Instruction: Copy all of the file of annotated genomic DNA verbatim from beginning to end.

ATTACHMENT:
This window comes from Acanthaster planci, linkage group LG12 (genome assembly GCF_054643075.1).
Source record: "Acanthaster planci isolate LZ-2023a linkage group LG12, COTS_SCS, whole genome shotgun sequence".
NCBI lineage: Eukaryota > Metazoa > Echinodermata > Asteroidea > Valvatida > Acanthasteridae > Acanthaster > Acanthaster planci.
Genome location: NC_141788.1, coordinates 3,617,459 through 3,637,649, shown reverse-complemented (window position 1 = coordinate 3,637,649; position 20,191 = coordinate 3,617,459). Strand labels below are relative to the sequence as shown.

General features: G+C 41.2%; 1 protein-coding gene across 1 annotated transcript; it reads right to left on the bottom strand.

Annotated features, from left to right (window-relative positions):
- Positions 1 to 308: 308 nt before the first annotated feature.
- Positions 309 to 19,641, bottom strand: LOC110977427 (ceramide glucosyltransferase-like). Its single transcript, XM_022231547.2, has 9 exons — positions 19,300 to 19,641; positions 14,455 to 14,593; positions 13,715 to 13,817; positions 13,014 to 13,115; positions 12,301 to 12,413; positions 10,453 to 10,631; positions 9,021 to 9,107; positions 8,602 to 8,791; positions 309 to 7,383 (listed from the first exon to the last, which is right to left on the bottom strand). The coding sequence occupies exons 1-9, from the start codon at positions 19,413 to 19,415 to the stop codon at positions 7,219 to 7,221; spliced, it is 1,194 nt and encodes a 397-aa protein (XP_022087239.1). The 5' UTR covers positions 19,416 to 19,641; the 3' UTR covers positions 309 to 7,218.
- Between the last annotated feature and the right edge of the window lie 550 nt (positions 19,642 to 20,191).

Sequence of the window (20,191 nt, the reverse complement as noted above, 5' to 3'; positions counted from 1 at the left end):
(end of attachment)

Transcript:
This window comes from Acanthaster planci, linkage group LG12 (genome assembly GCF_054643075.1).
Source record: "Acanthaster planci isolate LZ-2023a linkage group LG12, COTS_SCS, whole genome shotgun sequence".
NCBI lineage: Eukaryota > Metazoa > Echinodermata > Asteroidea > Valvatida > Acanthasteridae > Acanthaster > Acanthaster planci.
Genome location: NC_141788.1, coordinates 3,617,459 through 3,637,649, shown reverse-complemented (window position 1 = coordinate 3,637,649; position 20,191 = coordinate 3,617,459). Strand labels below are relative to the sequence as shown.

General features: G+C 41.2%; 1 protein-coding gene across 1 annotated transcript; it reads right to left on the bottom strand.

Annotated features, from left to right (window-relative positions):
- Positions 1 to 308: 308 nt before the first annotated feature.
- Positions 309 to 19,641, bottom strand: LOC110977427 (ceramide glucosyltransferase-like). Its single transcript, XM_022231547.2, has 9 exons — positions 19,300 to 19,641; positions 14,455 to 14,593; positions 13,715 to 13,817; positions 13,014 to 13,115; positions 12,301 to 12,413; positions 10,453 to 10,631; positions 9,021 to 9,107; positions 8,602 to 8,791; positions 309 to 7,383 (listed from the first exon to the last, which is right to left on the bottom strand). The coding sequence occupies exons 1-9, from the start codon at positions 19,413 to 19,415 to the stop codon at positions 7,219 to 7,221; spliced, it is 1,194 nt and encodes a 397-aa protein (XP_022087239.1). The 5' UTR covers positions 19,416 to 19,641; the 3' UTR covers positions 309 to 7,218.
- Between the last annotated feature and the right edge of the window lie 550 nt (positions 19,642 to 20,191).

Sequence of the window (20,191 nt, the reverse complement as noted above, 5' to 3'; positions counted from 1 at the left end):